Despite growing global recognition of the importance of mental health, as reflected in its inclusion as a health priority in the United Nation’s Sustainable Development Goals (SDGs), fewer than one in four people with a mental health disorder receive treatment. Within low-resource settings, access to treatment is even more limited, with many low-income countries reporting having fewer than 1 mental health worker per 100 000 people.

In 2018, the Academy of Medical Sciences (UK) produced a report exploring the barriers and challenges to strengthening mental health services in Low and Middle-Income Countries (LMICs). A key overarching issue highlighted in the report was the need to expand coverage to treatments.

Since the report, there has been ongoing work in this space, this includes the WHO’s special initiative for Mental Health (2019–2023) to ensure universal health coverage for mental health in 12 priority countries to 100 million more people.

There are also the UNICEF’s comprehensive report and The State of the World’s Children 2021, examining child, adolescent and caregiver mental health. The Lancet Commission’s report on mental health and sustainable development and one on stigma and discrimination in mental health. In addition, there is limited engagement across sectors to advance and scale up mental health promotion and prevention activities, in spite of robust evidence demonstrating effectiveness. The COVID-19 pandemic has also had a profound impact on mental health across the world.

According to a scientific brief by the WHO, in the first year of the pandemic, the global prevalence of anxiety and depression increased by 25%. The increased prevalence of mental health problems has coincided with disruptions to mental health services.

Even as services resume, people may face gaps in access for pre-existing and newly developed mental health conditions. The pandemic has also further highlighted the need for an intersectoral view of mental health, through the lens of social determinants. In 2019, the ASSAf produced a report focused on the integration of social determinants when considering mental health. For example, economic and social factors can have a profound impact on +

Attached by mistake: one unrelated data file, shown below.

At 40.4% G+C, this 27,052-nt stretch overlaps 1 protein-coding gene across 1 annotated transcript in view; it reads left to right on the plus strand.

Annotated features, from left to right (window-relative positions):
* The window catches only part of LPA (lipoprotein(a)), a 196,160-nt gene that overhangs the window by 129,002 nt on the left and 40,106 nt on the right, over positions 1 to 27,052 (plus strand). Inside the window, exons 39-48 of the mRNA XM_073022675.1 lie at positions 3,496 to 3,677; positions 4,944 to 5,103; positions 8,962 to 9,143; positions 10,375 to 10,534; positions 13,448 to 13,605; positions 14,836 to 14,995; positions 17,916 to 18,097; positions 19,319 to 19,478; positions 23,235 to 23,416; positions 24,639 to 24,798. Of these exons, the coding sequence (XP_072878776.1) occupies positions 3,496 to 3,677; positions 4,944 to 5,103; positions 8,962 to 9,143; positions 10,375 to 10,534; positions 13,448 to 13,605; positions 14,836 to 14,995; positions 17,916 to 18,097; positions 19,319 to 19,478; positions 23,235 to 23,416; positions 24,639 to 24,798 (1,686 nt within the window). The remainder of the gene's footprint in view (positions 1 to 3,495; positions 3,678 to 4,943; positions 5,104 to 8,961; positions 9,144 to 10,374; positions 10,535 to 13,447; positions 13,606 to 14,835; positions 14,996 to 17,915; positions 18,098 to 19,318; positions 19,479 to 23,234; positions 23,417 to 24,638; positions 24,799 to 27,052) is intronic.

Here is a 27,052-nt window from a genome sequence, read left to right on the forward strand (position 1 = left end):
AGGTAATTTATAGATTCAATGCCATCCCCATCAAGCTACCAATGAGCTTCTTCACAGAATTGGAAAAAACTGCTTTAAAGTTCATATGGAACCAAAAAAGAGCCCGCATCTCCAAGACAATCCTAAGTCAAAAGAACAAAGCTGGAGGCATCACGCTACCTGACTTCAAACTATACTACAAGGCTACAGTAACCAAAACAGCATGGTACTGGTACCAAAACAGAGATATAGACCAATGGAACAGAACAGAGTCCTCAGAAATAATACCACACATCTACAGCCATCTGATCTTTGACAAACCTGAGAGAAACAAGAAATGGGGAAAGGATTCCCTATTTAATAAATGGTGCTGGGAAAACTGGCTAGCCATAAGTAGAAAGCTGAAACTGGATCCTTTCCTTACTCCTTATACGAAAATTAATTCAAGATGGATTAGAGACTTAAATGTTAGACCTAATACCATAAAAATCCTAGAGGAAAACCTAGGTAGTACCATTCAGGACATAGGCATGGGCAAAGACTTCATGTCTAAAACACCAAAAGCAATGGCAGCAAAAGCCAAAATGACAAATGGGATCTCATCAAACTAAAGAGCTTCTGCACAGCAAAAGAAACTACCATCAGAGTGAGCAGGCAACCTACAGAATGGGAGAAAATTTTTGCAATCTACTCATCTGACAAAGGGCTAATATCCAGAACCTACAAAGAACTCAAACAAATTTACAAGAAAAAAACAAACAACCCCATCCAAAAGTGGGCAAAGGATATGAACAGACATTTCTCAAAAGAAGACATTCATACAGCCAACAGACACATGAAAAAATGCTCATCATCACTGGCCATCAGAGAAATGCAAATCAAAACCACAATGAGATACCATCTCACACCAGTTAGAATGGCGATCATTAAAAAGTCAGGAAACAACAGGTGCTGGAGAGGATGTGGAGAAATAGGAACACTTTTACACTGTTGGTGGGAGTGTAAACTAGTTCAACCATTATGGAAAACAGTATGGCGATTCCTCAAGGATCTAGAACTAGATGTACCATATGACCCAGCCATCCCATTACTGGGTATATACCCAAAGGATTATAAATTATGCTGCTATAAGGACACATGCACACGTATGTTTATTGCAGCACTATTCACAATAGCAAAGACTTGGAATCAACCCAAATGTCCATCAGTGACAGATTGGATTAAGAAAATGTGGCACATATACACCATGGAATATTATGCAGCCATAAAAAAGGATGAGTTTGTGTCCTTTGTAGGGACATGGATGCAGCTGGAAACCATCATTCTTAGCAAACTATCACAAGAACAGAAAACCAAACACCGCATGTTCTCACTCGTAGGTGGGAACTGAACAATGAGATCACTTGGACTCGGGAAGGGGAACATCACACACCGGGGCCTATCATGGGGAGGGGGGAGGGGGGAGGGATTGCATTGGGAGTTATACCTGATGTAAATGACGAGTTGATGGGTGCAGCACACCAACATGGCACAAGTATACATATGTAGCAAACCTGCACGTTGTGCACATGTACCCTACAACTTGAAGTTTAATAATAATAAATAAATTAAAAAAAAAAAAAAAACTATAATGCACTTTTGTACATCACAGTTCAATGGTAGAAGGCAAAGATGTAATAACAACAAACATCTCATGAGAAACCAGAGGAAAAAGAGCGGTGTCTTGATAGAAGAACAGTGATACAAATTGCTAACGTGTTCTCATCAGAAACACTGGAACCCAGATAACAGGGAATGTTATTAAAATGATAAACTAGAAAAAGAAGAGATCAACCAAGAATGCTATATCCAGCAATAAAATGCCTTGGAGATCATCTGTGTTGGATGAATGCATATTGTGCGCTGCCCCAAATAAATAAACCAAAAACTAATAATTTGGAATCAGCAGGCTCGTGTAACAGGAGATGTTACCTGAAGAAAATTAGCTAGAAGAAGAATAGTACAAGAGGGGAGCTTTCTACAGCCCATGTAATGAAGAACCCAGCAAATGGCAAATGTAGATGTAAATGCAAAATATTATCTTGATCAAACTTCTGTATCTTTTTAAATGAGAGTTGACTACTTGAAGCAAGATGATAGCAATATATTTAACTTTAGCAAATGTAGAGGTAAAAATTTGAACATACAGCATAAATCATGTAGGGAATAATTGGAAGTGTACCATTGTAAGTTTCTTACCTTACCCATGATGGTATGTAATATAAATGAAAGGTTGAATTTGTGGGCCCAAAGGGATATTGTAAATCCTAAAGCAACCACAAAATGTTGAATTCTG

one’s mental health, such as the financial precarity that might have been caused by the pandemic.

The WHO released its World Mental Health Report: transforming mental health for all, highlighting why and where change is most needed and how it can be best be achieved, including around mental health research.

For example, the report highlighted how less than 5% of mental health research funding goes to LMICS and most research is basic rather than clinical or applied.

The workshop was followed by a Researcher Capacity Building Workshop which offered the opportunity for participants to share and discuss good practices and opportunities for researchers building their careers in Sub-Saharan Africa.

It included participants that have a direct interest or experience in capacity building from the UK and from ten African countries (South Africa, Ghana, Kenya, Malawi, Zambia, Ethiopia, Tanzania, Sierra Leone, Uganda, and Nigeria). This workshop covered models of mentoring, peer support, and career development skills training, as well as explored regional networks that offer learning and support opportunities for researchers.

Source of original article: Africa Science News (africasciencenews.org).